By Matthew A. Chang
Imagine this: You’re walking into a hospital room. Behind you, you hear a sound. When you turn around, you see that a small robot has followed you in. That robot has a tray of amenities. You take a bottle of water, a snack, and a sleeping kit. As much as you’re nervous to be here, you like that little robot.
That robot, let’s call him Marty, has already had a busy day. He delivered sheets, towels, and a cleaning kit to the housekeepers to make sure your room was ready. When it’s time for your procedure, your hospital bed autonomously rolls down the hallway under its own power. When it arrives at the operating room, you’re also met by a surgery kit. That surgery kit was packed in an ecommerce fulfillment center, and it has a matching barcode to your chart. The nurse scans the kit and scans the chart to confirm the match.
As you lay there in that hospital bed, you marvel that people don’t really pick things up anymore. People don’t really carry things. Well, sure they do. But all the routine tasks have been automated. I tell you that story to introduce the topic today: In the future, your coworker will be a robot.
This is also a personal story to me because my own mother was a hospital nurse for 40 years. She retired in 2021 as part of the Great Resignation. During her time in service, she suffered three workers’ compensation injuries. With the technology I just described, all of those injuries could have been avoided.
Now, when I say that your coworker will be a robot, you might think of the big yellow robot arms in Detroit. Or you might think of the swarm of robotics in the Amazon fulfillment center. Those robots execute all day, every day, on exactly what they are told according to a preprogrammed script. They’re separated from humans by a chain link fence or a guardrail.
So, I’m not talking about legacy automation. I’m talking about robots that are designed to work directly with humans to keep pace and understand human movements, including pedestrian movements. We all know that when we show up for work, we adapt to those conditions. That’s what it means to be human. That’s human nature.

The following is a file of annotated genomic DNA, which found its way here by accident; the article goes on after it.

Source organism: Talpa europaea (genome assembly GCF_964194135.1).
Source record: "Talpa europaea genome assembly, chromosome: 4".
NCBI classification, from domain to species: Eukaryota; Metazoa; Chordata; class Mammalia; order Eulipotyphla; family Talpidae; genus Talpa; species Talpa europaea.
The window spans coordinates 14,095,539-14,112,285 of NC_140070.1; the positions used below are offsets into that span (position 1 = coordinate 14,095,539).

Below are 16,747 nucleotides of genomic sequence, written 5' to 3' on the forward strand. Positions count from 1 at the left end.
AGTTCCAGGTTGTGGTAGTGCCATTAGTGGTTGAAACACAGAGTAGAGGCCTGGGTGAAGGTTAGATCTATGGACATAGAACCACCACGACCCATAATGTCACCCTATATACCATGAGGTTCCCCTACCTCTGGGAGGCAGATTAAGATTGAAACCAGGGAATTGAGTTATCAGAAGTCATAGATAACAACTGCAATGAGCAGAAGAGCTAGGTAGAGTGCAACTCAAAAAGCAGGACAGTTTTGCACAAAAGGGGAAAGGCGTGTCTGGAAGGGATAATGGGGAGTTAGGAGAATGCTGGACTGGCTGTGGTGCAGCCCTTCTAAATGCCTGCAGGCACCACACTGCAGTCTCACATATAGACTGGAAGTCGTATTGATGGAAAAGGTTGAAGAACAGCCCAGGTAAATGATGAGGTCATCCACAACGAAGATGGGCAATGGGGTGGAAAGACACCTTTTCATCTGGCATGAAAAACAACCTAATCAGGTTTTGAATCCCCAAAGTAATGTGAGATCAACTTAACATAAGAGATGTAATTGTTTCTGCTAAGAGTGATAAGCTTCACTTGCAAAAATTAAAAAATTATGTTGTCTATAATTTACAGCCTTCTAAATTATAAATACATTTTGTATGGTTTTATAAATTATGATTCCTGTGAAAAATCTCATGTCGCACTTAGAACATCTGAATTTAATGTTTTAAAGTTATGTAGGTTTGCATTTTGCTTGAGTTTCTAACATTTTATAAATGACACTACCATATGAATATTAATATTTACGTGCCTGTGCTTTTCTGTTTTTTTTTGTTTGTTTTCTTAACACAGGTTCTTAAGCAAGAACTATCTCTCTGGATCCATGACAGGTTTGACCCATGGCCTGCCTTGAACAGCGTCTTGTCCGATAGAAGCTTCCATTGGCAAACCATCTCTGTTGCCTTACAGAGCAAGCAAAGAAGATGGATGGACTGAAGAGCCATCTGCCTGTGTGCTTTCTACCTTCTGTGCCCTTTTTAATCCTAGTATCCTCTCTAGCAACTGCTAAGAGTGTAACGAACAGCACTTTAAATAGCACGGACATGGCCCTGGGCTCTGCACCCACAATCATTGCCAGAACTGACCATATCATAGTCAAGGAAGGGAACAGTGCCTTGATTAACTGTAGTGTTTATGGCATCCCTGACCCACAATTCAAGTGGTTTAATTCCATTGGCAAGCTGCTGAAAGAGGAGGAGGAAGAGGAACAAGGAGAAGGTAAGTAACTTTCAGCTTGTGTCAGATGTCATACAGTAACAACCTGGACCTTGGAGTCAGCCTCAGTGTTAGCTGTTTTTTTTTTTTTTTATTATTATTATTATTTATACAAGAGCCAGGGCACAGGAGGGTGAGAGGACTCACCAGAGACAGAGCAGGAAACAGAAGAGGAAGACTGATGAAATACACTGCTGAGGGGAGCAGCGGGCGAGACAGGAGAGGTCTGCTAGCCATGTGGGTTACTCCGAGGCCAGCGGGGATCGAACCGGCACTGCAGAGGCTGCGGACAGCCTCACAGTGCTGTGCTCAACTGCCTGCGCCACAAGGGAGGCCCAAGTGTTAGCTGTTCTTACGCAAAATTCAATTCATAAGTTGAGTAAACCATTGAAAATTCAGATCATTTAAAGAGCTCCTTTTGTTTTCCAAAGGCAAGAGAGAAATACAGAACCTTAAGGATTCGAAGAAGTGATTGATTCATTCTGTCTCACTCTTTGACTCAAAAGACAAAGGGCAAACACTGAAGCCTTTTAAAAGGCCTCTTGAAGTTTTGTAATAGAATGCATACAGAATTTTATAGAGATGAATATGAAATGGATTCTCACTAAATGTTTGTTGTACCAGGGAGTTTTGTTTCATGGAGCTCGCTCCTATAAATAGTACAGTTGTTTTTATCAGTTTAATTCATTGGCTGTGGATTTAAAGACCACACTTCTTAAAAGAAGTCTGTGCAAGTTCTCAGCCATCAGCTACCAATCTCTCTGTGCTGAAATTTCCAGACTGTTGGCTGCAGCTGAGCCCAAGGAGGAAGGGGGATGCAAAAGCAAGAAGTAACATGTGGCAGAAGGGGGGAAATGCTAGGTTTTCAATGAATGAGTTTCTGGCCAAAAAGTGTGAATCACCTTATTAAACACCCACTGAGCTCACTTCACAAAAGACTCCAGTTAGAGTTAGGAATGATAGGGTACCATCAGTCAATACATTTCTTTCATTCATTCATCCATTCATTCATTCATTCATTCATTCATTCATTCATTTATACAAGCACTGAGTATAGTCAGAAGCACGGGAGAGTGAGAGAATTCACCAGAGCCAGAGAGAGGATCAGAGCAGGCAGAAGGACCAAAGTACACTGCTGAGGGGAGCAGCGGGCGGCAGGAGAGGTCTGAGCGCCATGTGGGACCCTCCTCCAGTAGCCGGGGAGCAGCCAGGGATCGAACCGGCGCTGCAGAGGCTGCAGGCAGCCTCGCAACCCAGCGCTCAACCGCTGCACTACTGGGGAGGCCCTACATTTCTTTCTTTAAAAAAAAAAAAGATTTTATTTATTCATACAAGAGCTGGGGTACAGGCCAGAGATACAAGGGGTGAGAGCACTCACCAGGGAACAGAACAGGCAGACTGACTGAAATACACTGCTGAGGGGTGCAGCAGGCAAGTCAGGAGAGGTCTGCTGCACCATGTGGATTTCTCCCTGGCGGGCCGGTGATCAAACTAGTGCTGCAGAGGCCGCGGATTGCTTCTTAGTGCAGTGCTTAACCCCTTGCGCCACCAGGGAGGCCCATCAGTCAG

However, the new generation of robotics is different. We call them collaborative robots, or “cobots” for short, and they work with you in your job to make your life easier. It’s important to understand exactly where we’re at in the industry today. And I’m going to make some predictions for the future. So, by the end of this conversation, I want everyone in this generation and the next to have made some new decisions about how they want to work with technology. Because, like it or not, it’s coming.
Currently, leading companies are deploying robots in everyday workspaces. I’ve got a couple of stories for you, each of which is happening within a couple of miles from my house and around the area of Jacksonville.
The first is a dry cleaner who has installed a robotic dry-cleaning system that handles the clothes robotically. This robotic dry-cleaning system has increased the quantity of clothes the company can keep in storage. It has improved employee ergonomics, and it has cut down on lost clothing.
As an added benefit, when your clothes are ready, it sends you a text message, and you can go to a kiosk 24/7 to retrieve your clothing. Of course, if you’re like me and you prefer the manual pickup at the counter, you are always greeted by an employee who has a smile. That employee is smiling because they don’t need to go and fetch garments from the maze of clothing anymore.
My favorite part of this story is that the owner of this dry cleaner is an 80-year-old woman. When I asked her what she was thinking when she invested in a robotic dry-cleaning system, she told me it was a no-brainer. She said she’s making more money, that her customers love it, and that her employees are happy.